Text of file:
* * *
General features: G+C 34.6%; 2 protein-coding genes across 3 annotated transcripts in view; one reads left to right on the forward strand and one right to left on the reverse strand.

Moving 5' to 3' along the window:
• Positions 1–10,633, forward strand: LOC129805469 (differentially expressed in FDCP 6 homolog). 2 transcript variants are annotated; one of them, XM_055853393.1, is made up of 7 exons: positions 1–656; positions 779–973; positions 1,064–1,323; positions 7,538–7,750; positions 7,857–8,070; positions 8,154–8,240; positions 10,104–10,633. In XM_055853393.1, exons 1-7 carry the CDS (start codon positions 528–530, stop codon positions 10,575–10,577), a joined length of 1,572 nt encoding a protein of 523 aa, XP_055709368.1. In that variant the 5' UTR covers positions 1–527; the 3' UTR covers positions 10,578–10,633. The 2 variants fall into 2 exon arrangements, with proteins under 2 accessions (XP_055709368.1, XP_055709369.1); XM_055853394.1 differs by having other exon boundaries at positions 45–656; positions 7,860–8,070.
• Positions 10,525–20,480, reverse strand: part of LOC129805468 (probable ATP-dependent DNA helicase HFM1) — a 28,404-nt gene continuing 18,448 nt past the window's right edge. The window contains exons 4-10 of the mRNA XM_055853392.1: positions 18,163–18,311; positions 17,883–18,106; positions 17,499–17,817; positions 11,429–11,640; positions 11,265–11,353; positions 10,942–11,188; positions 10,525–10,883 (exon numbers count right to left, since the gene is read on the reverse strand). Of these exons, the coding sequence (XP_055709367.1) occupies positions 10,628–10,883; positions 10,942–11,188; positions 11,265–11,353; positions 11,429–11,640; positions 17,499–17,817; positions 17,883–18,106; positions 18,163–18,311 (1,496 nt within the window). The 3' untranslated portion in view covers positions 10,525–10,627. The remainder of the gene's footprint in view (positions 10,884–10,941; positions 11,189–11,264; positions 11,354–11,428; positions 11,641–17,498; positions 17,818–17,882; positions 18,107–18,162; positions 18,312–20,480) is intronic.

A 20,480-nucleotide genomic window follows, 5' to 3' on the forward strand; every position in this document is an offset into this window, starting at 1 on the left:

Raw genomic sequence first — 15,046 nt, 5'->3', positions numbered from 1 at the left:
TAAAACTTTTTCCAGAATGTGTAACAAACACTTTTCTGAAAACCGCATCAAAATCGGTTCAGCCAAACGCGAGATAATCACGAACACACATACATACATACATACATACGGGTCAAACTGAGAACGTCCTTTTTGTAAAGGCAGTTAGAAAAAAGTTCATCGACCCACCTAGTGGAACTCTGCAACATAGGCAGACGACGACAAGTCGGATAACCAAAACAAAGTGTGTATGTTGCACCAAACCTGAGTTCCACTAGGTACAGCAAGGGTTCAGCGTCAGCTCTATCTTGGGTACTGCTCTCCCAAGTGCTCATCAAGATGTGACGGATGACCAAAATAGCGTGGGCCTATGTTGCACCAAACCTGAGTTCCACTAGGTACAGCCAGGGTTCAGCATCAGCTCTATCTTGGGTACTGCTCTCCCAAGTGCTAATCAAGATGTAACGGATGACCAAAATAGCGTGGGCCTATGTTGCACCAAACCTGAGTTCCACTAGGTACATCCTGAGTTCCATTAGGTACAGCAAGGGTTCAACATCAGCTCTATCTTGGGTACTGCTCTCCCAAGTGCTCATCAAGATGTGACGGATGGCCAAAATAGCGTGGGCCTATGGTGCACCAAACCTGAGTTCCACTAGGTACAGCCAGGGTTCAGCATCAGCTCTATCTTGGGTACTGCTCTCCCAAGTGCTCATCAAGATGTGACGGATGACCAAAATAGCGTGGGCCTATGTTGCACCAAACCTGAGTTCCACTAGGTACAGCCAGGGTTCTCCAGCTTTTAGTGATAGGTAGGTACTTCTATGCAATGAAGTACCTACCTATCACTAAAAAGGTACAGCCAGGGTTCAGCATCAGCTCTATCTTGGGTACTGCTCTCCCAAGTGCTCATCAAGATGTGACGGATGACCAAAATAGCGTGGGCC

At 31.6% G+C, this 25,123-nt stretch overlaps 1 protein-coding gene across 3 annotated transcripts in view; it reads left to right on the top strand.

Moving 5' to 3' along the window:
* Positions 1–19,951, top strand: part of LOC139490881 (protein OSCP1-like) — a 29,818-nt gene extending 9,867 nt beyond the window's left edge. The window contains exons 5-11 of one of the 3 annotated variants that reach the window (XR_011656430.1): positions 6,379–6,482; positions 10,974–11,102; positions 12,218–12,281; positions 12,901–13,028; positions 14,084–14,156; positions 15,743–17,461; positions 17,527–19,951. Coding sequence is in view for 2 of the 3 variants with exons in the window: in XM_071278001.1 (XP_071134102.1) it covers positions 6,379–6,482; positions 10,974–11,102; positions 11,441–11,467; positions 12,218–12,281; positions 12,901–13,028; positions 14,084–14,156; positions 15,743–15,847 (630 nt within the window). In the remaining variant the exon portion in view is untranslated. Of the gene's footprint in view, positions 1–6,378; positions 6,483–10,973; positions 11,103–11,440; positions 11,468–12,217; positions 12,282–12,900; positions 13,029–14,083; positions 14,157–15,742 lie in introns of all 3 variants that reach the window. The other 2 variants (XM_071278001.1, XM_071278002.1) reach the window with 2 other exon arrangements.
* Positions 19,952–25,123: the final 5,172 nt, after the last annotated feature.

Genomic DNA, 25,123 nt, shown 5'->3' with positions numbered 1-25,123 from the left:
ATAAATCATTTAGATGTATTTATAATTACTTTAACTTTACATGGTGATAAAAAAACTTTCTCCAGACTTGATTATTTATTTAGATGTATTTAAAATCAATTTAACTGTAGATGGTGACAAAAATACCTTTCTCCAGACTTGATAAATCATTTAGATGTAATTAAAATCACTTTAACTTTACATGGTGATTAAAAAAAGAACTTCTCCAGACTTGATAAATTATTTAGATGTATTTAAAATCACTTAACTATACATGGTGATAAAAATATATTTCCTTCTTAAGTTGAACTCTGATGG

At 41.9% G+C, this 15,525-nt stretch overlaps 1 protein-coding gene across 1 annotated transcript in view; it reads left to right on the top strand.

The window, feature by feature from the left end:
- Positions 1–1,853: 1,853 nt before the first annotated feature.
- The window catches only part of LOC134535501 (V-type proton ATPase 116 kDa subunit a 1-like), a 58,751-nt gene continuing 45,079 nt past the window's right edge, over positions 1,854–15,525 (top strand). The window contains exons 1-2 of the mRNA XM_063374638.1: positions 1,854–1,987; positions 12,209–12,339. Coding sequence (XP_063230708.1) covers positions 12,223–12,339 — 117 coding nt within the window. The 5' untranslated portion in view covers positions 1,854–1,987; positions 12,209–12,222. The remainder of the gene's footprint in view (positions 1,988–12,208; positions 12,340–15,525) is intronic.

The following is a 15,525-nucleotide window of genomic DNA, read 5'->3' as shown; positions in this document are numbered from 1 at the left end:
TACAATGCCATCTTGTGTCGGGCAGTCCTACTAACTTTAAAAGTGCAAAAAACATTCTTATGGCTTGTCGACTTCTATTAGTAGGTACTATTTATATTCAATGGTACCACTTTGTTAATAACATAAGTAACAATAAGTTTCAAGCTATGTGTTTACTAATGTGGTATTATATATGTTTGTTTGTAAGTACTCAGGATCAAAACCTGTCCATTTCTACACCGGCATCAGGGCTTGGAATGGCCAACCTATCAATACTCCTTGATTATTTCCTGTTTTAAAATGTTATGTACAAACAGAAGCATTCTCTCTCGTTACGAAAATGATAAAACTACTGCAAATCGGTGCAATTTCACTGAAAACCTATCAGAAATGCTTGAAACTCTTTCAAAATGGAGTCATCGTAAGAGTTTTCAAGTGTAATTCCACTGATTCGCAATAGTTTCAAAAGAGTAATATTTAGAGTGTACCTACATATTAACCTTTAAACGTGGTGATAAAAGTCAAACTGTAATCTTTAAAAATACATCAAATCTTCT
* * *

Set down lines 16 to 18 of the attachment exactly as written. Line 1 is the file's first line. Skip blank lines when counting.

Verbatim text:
- Positions 1–1,853: 1,853 nt before the first annotated feature.
- The window catches only part of LOC134535501 (V-type proton ATPase 116 kDa subunit a 1-like), a 58,751-nt gene continuing 45,079 nt past the window's right edge, over positions 1,854–15,525 (top strand). The window contains exons 1-2 of the mRNA XM_063374638.1: positions 1,854–1,987; positions 12,209–12,339. Coding sequence (XP_063230708.1) covers positions 12,223–12,339 — 117 coding nt within the window. The 5' untranslated portion in view covers positions 1,854–1,987; positions 12,209–12,222. The remainder of the gene's footprint in view (positions 1,988–12,208; positions 12,340–15,525) is intronic.

The following is a 15,525-nucleotide window of genomic DNA, read 5'->3' as shown; positions in this document are numbered from 1 at the left end: